McCord speculated that one reason these extremist groups continue to exist is due to the perceived ambiguity of the Second Amendment which states individuals have the right to bear arms. The constitution states that individuals have the right to bear arms but not the right to use them to intimidate the public or government. Despite arguments citing militias as a defense against government overreach, both federal and state laws lack authorization for private militia organization.


The surge in these groups raises questions about state constitutional interpretations, leading to KKK-like training camps and enabling incidents like Kyle Rittenhouse’s actions, revealing a gap between perceived rights and legal regulations. This surge results partly from a lack of political resolve in confronting the legality of these groups, as underscored by McCord. Shockingly, she highlighted a hesitancy within law enforcement, pointing out that these extremists have infiltrated the government. These organizations actively recruit from military and law enforcement circles, seeking individuals experienced with arms. The Oath Keepers, for instance, have numerous members using .gov email addresses, including nearly 400 law enforcement officers.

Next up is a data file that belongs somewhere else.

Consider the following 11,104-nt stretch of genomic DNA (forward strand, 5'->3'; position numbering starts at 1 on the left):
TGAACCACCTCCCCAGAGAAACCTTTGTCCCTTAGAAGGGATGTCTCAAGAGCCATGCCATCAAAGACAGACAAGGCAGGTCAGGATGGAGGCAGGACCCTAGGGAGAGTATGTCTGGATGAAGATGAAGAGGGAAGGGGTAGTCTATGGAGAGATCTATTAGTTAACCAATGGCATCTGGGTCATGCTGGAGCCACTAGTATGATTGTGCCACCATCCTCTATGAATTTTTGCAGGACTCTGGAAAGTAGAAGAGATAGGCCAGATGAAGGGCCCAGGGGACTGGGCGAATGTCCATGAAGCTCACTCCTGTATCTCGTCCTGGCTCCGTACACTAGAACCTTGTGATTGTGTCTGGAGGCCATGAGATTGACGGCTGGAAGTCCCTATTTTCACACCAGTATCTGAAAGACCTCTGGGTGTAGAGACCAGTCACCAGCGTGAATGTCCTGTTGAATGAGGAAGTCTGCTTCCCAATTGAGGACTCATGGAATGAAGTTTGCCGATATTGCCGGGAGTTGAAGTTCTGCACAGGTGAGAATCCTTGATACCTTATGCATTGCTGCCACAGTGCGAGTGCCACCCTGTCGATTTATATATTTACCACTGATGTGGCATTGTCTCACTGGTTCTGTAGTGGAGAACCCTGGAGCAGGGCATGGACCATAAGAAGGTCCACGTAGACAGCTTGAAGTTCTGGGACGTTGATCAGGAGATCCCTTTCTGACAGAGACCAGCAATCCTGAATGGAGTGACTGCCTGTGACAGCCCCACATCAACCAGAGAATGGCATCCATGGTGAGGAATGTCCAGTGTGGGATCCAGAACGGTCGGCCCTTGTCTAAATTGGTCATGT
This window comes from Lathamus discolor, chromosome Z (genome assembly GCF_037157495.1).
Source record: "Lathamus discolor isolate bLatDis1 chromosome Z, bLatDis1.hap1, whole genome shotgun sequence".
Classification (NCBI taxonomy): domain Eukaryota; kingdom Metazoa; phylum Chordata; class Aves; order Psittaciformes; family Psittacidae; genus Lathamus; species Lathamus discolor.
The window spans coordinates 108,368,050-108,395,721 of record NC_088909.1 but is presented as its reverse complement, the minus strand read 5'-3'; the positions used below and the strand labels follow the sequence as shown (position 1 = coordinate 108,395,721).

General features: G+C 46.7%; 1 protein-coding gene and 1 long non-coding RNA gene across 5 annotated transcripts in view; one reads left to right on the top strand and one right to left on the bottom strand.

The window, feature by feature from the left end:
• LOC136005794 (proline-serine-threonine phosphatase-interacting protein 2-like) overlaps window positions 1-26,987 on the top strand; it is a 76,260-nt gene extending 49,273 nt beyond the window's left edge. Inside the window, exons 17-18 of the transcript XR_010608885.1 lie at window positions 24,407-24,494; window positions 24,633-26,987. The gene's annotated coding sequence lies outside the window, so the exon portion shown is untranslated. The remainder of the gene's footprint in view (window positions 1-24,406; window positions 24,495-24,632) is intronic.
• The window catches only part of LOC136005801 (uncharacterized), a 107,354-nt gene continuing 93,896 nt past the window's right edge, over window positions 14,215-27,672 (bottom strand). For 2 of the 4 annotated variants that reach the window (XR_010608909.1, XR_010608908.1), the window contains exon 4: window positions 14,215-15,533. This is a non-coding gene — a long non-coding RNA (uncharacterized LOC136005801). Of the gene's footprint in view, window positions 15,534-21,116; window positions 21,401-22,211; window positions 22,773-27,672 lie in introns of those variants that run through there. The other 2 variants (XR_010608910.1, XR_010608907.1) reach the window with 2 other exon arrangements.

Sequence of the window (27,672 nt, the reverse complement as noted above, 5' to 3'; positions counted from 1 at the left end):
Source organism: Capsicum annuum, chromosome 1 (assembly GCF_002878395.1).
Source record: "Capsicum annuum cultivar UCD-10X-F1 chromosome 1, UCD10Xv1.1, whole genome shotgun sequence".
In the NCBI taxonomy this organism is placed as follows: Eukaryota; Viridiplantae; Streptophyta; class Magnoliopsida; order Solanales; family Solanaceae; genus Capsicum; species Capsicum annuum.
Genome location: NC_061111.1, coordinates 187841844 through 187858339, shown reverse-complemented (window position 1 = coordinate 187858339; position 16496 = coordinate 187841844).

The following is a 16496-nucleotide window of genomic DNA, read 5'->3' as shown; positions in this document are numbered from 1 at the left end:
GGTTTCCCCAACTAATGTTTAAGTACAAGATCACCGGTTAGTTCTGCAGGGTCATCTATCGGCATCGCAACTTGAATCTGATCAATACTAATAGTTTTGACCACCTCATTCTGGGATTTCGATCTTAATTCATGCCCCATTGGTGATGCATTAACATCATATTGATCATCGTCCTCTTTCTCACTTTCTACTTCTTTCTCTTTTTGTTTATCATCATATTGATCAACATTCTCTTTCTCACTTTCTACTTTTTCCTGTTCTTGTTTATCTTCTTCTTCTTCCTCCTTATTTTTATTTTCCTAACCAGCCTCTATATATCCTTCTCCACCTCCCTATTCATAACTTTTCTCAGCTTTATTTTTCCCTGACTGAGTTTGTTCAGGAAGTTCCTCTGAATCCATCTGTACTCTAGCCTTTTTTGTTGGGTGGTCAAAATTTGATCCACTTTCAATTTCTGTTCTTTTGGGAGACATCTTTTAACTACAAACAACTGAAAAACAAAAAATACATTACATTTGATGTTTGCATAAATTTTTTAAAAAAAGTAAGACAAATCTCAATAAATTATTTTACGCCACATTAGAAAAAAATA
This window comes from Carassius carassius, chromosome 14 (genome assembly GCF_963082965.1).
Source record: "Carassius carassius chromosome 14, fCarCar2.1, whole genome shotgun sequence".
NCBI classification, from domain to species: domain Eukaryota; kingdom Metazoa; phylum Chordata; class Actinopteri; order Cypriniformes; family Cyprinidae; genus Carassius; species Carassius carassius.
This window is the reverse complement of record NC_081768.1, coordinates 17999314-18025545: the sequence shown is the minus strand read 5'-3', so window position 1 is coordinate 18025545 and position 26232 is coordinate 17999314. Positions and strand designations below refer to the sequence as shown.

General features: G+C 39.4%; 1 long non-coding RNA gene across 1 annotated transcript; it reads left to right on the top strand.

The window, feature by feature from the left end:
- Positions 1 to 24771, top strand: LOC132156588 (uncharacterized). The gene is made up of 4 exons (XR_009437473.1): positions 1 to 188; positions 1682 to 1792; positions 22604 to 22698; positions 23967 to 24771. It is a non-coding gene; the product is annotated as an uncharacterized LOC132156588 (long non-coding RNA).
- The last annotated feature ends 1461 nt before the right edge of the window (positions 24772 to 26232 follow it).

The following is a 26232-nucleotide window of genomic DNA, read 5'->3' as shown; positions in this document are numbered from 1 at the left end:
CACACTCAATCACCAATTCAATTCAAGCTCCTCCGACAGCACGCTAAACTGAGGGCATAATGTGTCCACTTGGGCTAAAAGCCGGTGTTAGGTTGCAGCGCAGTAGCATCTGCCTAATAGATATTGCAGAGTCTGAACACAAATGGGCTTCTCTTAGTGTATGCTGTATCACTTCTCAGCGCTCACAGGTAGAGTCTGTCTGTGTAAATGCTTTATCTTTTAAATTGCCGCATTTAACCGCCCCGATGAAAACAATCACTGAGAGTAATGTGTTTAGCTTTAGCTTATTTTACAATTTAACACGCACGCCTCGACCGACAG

Given the ethical implications in law enforcement recruitment, should there be regulatory measures to prohibit extremist ideologies in government positions? How might these regulations be effectively implemented? Addressing officials who leverage private militias to influence voters and fortify their positions, how do we navigate this dilemma when those entrusted with upholding laws are affiliated with these groups?